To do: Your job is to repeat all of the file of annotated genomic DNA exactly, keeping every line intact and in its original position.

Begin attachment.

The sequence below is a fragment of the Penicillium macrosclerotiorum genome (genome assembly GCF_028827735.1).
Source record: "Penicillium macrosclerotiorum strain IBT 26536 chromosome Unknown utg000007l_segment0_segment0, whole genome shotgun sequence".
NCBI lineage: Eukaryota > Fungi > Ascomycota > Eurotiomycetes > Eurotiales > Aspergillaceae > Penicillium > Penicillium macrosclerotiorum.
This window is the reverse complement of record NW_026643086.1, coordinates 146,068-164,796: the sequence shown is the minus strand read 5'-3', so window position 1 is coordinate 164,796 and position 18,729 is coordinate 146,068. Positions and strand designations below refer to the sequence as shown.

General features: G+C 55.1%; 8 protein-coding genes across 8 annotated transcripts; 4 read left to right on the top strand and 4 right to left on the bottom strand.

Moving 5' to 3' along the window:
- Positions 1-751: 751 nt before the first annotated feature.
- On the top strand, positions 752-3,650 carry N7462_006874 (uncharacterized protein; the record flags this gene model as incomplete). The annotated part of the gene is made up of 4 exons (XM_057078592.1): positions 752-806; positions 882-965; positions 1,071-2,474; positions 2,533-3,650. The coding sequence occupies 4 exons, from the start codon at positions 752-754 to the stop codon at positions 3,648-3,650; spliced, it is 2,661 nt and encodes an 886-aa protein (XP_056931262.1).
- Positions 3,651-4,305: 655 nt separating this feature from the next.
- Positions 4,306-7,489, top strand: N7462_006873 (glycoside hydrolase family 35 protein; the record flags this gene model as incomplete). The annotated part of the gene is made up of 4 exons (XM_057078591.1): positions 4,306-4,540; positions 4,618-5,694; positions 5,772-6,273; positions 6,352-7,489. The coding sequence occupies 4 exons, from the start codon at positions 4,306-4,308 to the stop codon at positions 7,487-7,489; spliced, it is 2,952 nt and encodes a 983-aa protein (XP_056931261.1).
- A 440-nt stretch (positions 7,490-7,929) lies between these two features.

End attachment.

The sequence below is a fragment of the Penicillium macrosclerotiorum genome (genome assembly GCF_028827735.1).
Source record: "Penicillium macrosclerotiorum strain IBT 26536 chromosome Unknown utg000007l_segment0_segment0, whole genome shotgun sequence".
NCBI lineage: Eukaryota > Fungi > Ascomycota > Eurotiomycetes > Eurotiales > Aspergillaceae > Penicillium > Penicillium macrosclerotiorum.
This window is the reverse complement of record NW_026643086.1, coordinates 146,068-164,796: the sequence shown is the minus strand read 5'-3', so window position 1 is coordinate 164,796 and position 18,729 is coordinate 146,068. Positions and strand designations below refer to the sequence as shown.

General features: G+C 55.1%; 8 protein-coding genes across 8 annotated transcripts; 4 read left to right on the top strand and 4 right to left on the bottom strand.

Moving 5' to 3' along the window:
- Positions 1-751: 751 nt before the first annotated feature.
- On the top strand, positions 752-3,650 carry N7462_006874 (uncharacterized protein; the record flags this gene model as incomplete). The annotated part of the gene is made up of 4 exons (XM_057078592.1): positions 752-806; positions 882-965; positions 1,071-2,474; positions 2,533-3,650. The coding sequence occupies 4 exons, from the start codon at positions 752-754 to the stop codon at positions 3,648-3,650; spliced, it is 2,661 nt and encodes an 886-aa protein (XP_056931262.1).
- Positions 3,651-4,305: 655 nt separating this feature from the next.
- Positions 4,306-7,489, top strand: N7462_006873 (glycoside hydrolase family 35 protein; the record flags this gene model as incomplete). The annotated part of the gene is made up of 4 exons (XM_057078591.1): positions 4,306-4,540; positions 4,618-5,694; positions 5,772-6,273; positions 6,352-7,489. The coding sequence occupies 4 exons, from the start codon at positions 4,306-4,308 to the stop codon at positions 7,487-7,489; spliced, it is 2,952 nt and encodes a 983-aa protein (XP_056931261.1).
- A 440-nt stretch (positions 7,490-7,929) lies between these two features.